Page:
The winds are blowing off of the Rockies, hitting the Front Range with brute force. The winds make walking around campus either fun or near impossible, and shake my townhome with enough force to rattle the ornaments on the mantel. The odd thing about the winds is the warmth.... it isn’t the slightest bit chilly. Still, the leaves have fallen from the trees around the school buildings, left to now dance around in the breeze. That shaking mantel is covered in tinsel and lights.... nevermind the warmth; it’s nearly the holidays!
So, here’s an odd assortment of things to do on a windy Tuesday evening. Each of these distractions, like the winds, are strangely unseasonal. At the same time, they might hint at the behavior of complex systems. (Like unseasonal climate changes?) Or, if not, they may at least suggest strange behavior. Two will take some clicking, two will appear somewhere else. All will appear on screen. Collectively, they’ll keep you busy for a while. Now, as I go to hunt other oddities, I’ll leave you to puzzle out which of these means what...
Dino Central Park ...somewhat reminiscent of the Subservient Chicken, in that begging for a Turing Test sort of way... why do they keep coming back for more?
Colors of Infinity (link is to youtube; first installment below.) ...imagine what happens when they take Stephen Hawking and Beniot Mandelbrot to be interviewed in a program narrated by Arthur C. Clarke, and tie it together with David Gilmore’s music.
Bonus for Colorado people tonight: "Colors of Infinity" will be showing on KRMA-6 (PBS) at 9:30pm MST. Bonus for people across the pond: you can buy it on DVD. Bonus for everyone else, who says, "who needs TV or computers when you can read the book?": Amazon has it.
Ok, I tried the first delight and was indeed delighted to hear said that fractals are all about Infinity and Infinite Precision. I haven't spent enough time learning about the Chaos Theory (which usually poses next to some amazing factals), but I feel it's actually all about Order (actually so much of it that any hope of Chaos gets banned for all eternities). I mean, isn't Chaos supposed to be the absence of Order? My younger bro tried once to explain it to me, but it seems to have gone out the other ear. Oh, well for an uneducated guy like me the second delight was more appropriate. It showed me how educated people might react to my primitive outrageous questions about the Chaos Theory. The third delight bridges the gap. It's where science meets your average gamer and they both enjoy a decent point and click adventure, waving their pale green socks and feeding herons with potato chips. And since chapter three is still under construction, it's a kind of delight open to the future. Being future oriented (though I'd prefer to be the here-and-now type) I always say "the best is yet to come". You may ask me "will you still be alive when it comes?", or concerning wider phenomena "will anyone still be alive alive when it comes?" Well, be brave, ride the waves, as Karmen says. If you ask for guarantees for the future what real delight can you possibly find in whatever may (or may not) be in store. That's not to say I'm against Predictive Science. At least not before I get to know what it is about.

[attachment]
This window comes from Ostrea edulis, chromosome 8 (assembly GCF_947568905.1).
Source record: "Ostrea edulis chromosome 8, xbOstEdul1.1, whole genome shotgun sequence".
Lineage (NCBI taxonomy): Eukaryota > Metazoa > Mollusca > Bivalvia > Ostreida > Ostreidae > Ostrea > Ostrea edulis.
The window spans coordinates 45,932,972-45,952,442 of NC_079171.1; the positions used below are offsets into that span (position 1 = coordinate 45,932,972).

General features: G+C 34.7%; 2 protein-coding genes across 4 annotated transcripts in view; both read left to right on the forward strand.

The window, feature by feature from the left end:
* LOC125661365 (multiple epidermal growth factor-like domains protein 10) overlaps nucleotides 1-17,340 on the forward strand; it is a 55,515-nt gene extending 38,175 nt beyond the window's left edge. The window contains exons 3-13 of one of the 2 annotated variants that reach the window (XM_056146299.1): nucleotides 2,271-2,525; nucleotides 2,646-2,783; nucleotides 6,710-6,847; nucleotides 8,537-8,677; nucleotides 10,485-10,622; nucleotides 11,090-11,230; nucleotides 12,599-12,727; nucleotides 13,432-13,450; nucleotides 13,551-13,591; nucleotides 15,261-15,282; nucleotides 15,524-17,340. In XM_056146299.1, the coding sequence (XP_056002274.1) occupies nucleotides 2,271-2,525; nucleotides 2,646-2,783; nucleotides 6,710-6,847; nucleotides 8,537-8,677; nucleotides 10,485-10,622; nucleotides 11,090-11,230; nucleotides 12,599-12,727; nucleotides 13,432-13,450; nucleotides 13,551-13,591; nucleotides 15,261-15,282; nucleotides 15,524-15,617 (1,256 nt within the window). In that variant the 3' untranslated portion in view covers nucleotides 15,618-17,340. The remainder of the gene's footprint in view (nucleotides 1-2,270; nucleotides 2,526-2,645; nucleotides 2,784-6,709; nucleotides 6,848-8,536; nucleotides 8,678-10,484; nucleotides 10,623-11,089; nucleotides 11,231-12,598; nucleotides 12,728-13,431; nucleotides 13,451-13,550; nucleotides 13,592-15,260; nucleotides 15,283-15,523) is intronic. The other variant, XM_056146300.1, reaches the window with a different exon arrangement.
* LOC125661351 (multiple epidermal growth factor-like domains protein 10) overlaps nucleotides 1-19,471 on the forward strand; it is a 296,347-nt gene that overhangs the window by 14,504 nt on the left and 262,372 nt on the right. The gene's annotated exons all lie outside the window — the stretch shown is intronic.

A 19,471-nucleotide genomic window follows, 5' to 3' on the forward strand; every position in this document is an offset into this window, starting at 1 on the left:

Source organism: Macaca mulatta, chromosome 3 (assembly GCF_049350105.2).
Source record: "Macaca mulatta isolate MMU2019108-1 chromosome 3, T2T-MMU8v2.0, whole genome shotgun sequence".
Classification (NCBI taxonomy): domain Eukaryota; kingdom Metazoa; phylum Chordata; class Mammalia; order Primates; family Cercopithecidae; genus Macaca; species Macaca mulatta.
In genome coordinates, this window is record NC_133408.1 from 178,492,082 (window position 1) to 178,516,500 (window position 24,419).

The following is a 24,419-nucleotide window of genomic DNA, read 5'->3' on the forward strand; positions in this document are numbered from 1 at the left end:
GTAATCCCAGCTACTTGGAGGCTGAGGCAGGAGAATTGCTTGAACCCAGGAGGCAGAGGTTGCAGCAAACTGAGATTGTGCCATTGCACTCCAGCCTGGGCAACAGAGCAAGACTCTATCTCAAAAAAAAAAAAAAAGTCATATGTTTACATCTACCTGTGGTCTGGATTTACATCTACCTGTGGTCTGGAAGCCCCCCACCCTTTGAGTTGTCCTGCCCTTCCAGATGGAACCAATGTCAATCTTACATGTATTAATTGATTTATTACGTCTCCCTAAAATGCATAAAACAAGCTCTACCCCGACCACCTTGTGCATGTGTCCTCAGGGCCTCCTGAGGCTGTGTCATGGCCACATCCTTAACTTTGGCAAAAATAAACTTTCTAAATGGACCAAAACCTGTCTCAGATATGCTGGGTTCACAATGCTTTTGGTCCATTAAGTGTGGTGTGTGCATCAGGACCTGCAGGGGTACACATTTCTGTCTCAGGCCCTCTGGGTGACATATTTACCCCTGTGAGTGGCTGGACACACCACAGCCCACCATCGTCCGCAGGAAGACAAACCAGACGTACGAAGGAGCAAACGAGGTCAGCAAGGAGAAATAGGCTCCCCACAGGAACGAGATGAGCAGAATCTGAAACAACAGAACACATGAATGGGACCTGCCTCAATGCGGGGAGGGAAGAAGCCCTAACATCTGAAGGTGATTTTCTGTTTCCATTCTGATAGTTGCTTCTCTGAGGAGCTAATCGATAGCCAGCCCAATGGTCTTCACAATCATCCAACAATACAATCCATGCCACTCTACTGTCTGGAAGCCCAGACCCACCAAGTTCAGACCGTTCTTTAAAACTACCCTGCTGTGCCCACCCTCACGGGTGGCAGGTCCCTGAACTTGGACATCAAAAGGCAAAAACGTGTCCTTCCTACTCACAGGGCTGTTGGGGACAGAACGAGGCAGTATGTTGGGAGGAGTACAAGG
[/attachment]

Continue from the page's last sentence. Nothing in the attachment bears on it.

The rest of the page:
I'm back after some homework in Wikipedia. Gosh! I'm one step less ignorant now, having glimpsed the vastness of my ignorance. Basins of attraction, phase spaces, transfer operators, all rotating irrationally in my head. Moliere's Bourgeois Gentilhomme enters the stage spinning and staggering after having learned that the Earth is actually rotating. So it is "deterministic chaos" we are talking about. But what about the ancient Chaos and his motherless son Erebus? The poor chaps would need to dig long tunnels to enter today's wondrous scientific universe as illegal immigrants. As for my former, rather poetic notion of chaos, at least for now, I know: it's in my mind, hand in hand with Utopia. Yet the archives of Chaotic Utopia may eventually show me some connections with the outside world, so I keep reading on and gazing at Friday's fractals.
Stelios, thanks for visiting! I also apologize for my delay in responding to comments... I seem to be eternally behind!
You raise many interesting points in your comments, which I don't have time to respond to (I hope my other readers will do a bit of research on their own into some of your mythological references... they are quite enjoyable!) Instead, I'd like to refer you to this piece:
...I think it touches on some of the questions you pose. But I'll let you decide.
Thank you Karmen, a very refreshing metaphor indeed. I am slowly getting your point. It is the border between chaos and order we are examining and admiring, and it is by comparing between them that we perceive each. Also I was glad to find "entropy" mentioned. I knew I would encounter it somewhere. I searched for it, but got stuck in Dangerous Knowledge and then got completely involved in the other Epistemology and Complex Adaptive Systems items of February '07 and forgot about the search.
I see you've been at Jay's again. Long ago, I saw you sitting there at the bar, but I was too shy too talk to you there. Luckily, you left a note with your adress on it, so I followed you to your (old) home, and I was immediately welcome. Only on the internet...
By the way, Jay's has got a great treat since a few weeks, don't know if you've tried it. It's called "Anika's Odissey". (Think Samorost...)Sure to get you in a warm fuzzy mood for a while.
And after that, I'll buy you a "Sprout".
And after that, I won't take advantage of the warm fuzzy situation, I'll just go home. Ain't I nice.
(See, I do have my good moments. Just wish they would come more often. Or actually, last longer.)
btw, thanks for "Tipping Point". Relaxing.